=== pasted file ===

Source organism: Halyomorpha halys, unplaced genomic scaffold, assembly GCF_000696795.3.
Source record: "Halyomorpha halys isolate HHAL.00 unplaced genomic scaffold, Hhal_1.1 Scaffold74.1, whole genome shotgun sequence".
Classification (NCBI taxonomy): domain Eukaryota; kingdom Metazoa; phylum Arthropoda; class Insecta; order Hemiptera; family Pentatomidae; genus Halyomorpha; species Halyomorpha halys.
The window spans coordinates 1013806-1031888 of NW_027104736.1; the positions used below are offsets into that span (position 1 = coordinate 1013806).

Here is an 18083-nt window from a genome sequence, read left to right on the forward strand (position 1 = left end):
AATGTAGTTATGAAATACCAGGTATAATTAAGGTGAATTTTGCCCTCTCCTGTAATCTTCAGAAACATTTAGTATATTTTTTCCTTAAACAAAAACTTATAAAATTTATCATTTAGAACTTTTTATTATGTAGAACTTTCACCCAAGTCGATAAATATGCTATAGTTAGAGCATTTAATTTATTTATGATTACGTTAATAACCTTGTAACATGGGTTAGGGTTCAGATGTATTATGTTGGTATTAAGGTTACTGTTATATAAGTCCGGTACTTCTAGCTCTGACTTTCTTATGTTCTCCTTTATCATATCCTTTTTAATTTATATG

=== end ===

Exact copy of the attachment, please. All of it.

Source organism: Halyomorpha halys, unplaced genomic scaffold, assembly GCF_000696795.3.
Source record: "Halyomorpha halys isolate HHAL.00 unplaced genomic scaffold, Hhal_1.1 Scaffold74.1, whole genome shotgun sequence".
Classification (NCBI taxonomy): domain Eukaryota; kingdom Metazoa; phylum Arthropoda; class Insecta; order Hemiptera; family Pentatomidae; genus Halyomorpha; species Halyomorpha halys.
The window spans coordinates 1013806-1031888 of NW_027104736.1; the positions used below are offsets into that span (position 1 = coordinate 1013806).

Here is an 18083-nt window from a genome sequence, read left to right on the forward strand (position 1 = left end):
AATGTAGTTATGAAATACCAGGTATAATTAAGGTGAATTTTGCCCTCTCCTGTAATCTTCAGAAACATTTAGTATATTTTTTCCTTAAACAAAAACTTATAAAATTTATCATTTAGAACTTTTTATTATGTAGAACTTTCACCCAAGTCGATAAATATGCTATAGTTAGAGCATTTAATTTATTTATGATTACGTTAATAACCTTGTAACATGGGTTAGGGTTCAGATGTATTATGTTGGTATTAAGGTTACTGTTATATAAGTCCGGTACTTCTAGCTCTGACTTTCTTATGTTCTCCTTTATCATATCCTTTTTAATTTATATG